Nvidia shares plunge after poor forecast
The decline is a sign of Wall Street’s lofty expectations after Nvidia walked away from a $40bn acquisition of Arm earlier in February
Nvidia tumbled 7% on Thursday morning in New York after the most valuable US chipmaker failed to impress investors with its latest forecast.
Though the company topped Wall Street estimates with its fourth-quarter results — and projected strong growth for the current period — the share decline is a sign of Wall Street’s lofty expectations after Nvidia walked away from a $40bn acquisition of Arm earlier in February.
CEO and co-founder Jensen Huang has turned a niche business — graphics cards for gamers — into a chip empire worth more than $600bn. But investors have high hopes for the company, and even a record-setting quarter can leave them underwhelmed.
In the “weird world” of Nvidia, investors’ expectations are always different from the consensus estimate, Vital Knowledge analyst Adam Crisafulli said in a note. Investors may have been looking for more upside, but within the next day or so, they’ll probably come back to the realisation that Nvidia has “some of the best fundamental prospects in tech,” he said.
There were some weak spots last quarter. Sales of Nvidia’s vehicle chips were lower than projected. And its adjusted gross margin came in at 67% — shy of the 67.1% analysts estimated and below what some chipmakers have reported recently. Analog Devices had a margin of 72% when it delivered its quarterly results earlier on Wednesday.
Supply constraints also are weighing on Nvidia’s data-centre chip business, but the situation is improving, Huang said in a conference call with analysts. Companies such as Nvidia that rely on outsourced chip manufacturing need to change the way they work with suppliers, Huang said. Making supply plans one quarter in advance doesn’t work at a time when the industry is expanding rapidly, he said.
“We all have to recognise that the market size, our market footprint, is much larger than it used to be,” he said in an interview. “We have to plan with a much larger horizon.”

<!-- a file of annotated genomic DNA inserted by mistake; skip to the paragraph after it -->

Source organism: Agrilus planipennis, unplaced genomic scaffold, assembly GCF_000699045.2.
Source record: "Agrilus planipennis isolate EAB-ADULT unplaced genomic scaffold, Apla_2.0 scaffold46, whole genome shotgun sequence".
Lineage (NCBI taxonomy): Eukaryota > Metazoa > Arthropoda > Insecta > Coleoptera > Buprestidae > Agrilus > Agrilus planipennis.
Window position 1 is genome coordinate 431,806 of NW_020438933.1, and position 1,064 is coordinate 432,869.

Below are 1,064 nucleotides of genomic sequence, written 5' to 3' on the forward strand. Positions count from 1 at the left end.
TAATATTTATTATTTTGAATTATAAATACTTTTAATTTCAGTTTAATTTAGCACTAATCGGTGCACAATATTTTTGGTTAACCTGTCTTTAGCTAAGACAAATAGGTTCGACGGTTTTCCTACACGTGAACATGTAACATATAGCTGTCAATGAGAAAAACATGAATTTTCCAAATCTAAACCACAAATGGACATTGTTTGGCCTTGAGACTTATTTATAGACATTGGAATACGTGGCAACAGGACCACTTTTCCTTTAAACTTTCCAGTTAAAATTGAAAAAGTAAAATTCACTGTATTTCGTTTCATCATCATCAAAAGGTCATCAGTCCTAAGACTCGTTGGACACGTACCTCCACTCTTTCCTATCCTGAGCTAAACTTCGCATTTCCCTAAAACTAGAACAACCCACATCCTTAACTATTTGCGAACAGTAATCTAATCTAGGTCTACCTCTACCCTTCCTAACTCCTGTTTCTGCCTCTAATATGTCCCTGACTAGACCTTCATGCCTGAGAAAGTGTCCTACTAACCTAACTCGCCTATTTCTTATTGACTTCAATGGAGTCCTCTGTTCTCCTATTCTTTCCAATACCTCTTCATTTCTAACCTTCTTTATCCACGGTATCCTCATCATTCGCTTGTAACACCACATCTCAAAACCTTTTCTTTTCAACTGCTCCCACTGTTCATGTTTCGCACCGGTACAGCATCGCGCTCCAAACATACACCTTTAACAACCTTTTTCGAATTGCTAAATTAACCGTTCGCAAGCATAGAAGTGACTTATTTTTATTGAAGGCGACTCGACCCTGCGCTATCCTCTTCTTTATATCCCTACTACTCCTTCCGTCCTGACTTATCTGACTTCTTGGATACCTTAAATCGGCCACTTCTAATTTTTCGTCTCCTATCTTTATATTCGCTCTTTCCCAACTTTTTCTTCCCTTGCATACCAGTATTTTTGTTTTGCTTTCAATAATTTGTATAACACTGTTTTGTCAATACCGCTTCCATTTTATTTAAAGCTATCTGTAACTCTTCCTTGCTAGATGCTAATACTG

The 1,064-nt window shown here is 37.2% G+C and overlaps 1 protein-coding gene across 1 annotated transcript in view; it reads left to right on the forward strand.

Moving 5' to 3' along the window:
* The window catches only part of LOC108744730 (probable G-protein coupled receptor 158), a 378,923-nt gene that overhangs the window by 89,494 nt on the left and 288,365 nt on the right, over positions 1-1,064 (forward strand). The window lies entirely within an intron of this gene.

Nvidia is bouncing back from its failed attempt to acquire Arm, a deal that faced regulatory opposition around the world. It terminated the transaction on February 8 and expects to write off $1.36bn this quarter to account for prepayments it pledged to Arm’s owner, SoftBank. Huang said on Wednesday that he gave the deal his “best shot”.
Nvidia had touted the purchase as a chance to expand its reach into many devices, including smartphones.
But even without Arm, Nvidia has been growing more quickly than projected. Revenue in the fiscal first quarter will be about $8.1bn, the company said Wednesday. That compares with a $7.2bn average analyst estimate, according to data compiled by Bloomberg.
Huang said that Nvidia would increase the number of Arm-based processors it made, and the current Grace model was only the beginning. He remained convinced that the technology, increasingly a rival to Intel’s X86, would carve out a bigger role for itself in computing. Arm chips are already pervasive in power-constrained technologies, such as smartphones.
Nvidia’s stock, which ended 2015 at $8.24, closed at $265.11 on Wednesday. But the shares have taken a hit lately, part of a broader decline for semiconductor stocks. They are down almost 10% in 2022.
The company has pushed into the booming field of artificial intelligence computing, where its processors are used to handle an ever-growing flood of data. That’s turned Nvidia’s products into essential equipment for data centres, rather than just gaming computers.
Nvidia posted sales of $7.64bn in the fourth fiscal quarter, topping the $7.4bn average prediction from analysts. Earnings came in at $1.32 a share, excluding some items, compared with an estimate of $1.22.
Revenue in Nvidia’s data-centre business rose 71% in the fourth quarter to $3.26bn, ahead of the $3.2bn estimated by analysts. Its main gaming business generated sales of $3.42bn, compared with an estimate of $3.36bn.
More stories like this are available on bloomberg.com
Would you like to comment on this article or view other readers' comments?
Register (it’s quick and free) or sign in now.
Please read our Comment Policy before commenting.